Risk Update

Conflicts Concerns — “Spector” Spurs Law Firm Disqualification, Florida Update on Magistrate DQ Rules

General magistrates need not recuse themselves when former colleagues appear before them” —

  • “General magistrates are not required to automatically disqualify themselves from cases in which a recently resigned magistrate appears as counsel of record, according to the Judicial Ethics Advisory Committee.”
  • “Acting March 1 in Opinion 2023-02, the advice comes following an inquiry from a judicial officer who wanted to know, if a former magistrate joins a private law firm that regularly appears before the court, whether that would require the remaining magistrates to automatically disqualify themselves.”
  • “The inquirer cited former JEAC opinions 04-06 and 10-36 as precedent, which outlined recusal or disclosure based on a judicial officer’s prior legal employment. In those instances, the JEAC opined that ‘[t]wo years is a reasonable period of time for a judge to disqualify himself or herself from hearing any cases handled by the judge’s former law firm, so long as at the end of two years there are no financial ties between the judge and former law firm.'”
  • “In this instance, the JEAC said it could answer the inquiry “fairly succinctly,” that magistrates are not required to automatically disqualify themselves.”
  • “The opinion went on to say that in the context of judicial ethics, a general magistrate is more akin to a constitutional officer than to an attorney at a law firm or governmental agency.”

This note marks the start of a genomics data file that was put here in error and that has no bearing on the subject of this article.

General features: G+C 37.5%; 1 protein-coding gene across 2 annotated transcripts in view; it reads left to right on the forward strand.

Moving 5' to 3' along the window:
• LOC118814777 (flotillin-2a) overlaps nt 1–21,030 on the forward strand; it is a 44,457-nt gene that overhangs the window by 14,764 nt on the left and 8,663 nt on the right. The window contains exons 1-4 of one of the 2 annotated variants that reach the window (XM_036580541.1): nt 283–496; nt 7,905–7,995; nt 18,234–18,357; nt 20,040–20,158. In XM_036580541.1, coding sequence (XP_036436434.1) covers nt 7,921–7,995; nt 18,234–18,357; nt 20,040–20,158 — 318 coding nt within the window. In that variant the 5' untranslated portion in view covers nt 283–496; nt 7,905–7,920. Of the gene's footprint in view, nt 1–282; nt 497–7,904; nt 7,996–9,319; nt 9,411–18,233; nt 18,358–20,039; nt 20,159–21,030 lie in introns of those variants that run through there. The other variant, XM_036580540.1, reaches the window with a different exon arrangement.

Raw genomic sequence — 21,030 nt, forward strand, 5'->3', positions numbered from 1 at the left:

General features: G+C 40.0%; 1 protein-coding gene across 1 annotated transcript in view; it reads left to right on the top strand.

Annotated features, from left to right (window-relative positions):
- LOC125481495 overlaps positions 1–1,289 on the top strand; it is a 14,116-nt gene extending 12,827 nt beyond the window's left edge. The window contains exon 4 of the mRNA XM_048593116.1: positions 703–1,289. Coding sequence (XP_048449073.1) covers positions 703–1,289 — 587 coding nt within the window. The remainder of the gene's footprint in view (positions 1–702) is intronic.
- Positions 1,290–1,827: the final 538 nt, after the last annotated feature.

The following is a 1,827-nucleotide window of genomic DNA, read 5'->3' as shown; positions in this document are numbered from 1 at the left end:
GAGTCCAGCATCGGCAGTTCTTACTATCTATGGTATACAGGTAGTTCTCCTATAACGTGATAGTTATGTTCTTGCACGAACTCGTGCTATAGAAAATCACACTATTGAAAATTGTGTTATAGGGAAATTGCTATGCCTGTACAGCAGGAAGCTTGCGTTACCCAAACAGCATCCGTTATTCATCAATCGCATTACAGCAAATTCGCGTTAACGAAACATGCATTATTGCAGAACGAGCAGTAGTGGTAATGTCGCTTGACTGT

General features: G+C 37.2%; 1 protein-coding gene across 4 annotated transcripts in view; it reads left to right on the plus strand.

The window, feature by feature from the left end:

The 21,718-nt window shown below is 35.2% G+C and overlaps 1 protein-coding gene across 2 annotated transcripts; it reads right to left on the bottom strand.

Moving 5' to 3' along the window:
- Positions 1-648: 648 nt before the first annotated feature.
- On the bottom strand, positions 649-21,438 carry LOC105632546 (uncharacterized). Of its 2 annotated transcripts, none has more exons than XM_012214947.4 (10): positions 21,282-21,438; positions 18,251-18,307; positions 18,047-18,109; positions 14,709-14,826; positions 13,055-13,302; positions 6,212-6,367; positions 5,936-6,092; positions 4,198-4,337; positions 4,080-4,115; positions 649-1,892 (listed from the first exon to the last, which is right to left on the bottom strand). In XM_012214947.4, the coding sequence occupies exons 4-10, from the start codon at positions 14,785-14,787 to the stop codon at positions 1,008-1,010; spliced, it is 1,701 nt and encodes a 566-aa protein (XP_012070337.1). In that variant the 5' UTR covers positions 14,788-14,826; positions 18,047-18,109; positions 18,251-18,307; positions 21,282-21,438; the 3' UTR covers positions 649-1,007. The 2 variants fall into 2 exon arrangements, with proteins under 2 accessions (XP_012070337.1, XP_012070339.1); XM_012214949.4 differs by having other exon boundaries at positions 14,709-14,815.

Ritz-Carlton Atty DQ’d For Conflicts In Tipping Suit” —

  • “The ‘specter of impropriety’ has disqualified an attorney from serving as defense counsel shortly after his appearance in Miami federal court caused a magistrate judge, his former longtime colleague, to recuse herself from a case brought by a proposed class of Ritz-Carlton customers alleging the hotel chain hid automatic tipping on bills.”
  • “U.S. Magistrate Judge Lisette M. Reid on Wednesday disqualified Peter Valori from appearing as counsel for Ritz-Carlton and also recommended that the recusal of Magistrate Judge Melissa Damian be upheld. The two were blocked from appearing in court together due to their nine-year working relationship at the boutique firm Damian & Valori LLP.”
  • “Judge Damian recused herself from the suit in November, one day after Valori submitted a notice of appearance to serve as co-counsel representing Ritz-Carlton.”
  • “Judge Reid said the defense’s argument for retaining Valori ‘essentially invites this court to ignore the elephant in the room: Of all the qualified attorneys admitted in this district, why did [the] defendant choose the one whose appearance would almost certainly lead to either a judge’s recusal or a motion by plaintiff to disqualify counsel?'”
  • “The proposed class also thought that argument was a stretch, accusing Ritz-Carlton of ‘judge-shopping’ in order to drop a magistrate judge who had so far shown favor to plaintiffs.”
  • “The claims in the suit date back to a complaint filed by a Ritz-Carlton customer named Michael Fox in 2017. Fox claimed that customers who ‘purchased food and/or drinks at a restaurant, bar, mini-bar, lounge and/or other public food service establishment owned, operated and/or controlled by defendant in the state of Florida’ were charged an additional gratuity or service charge, in violation of state law.”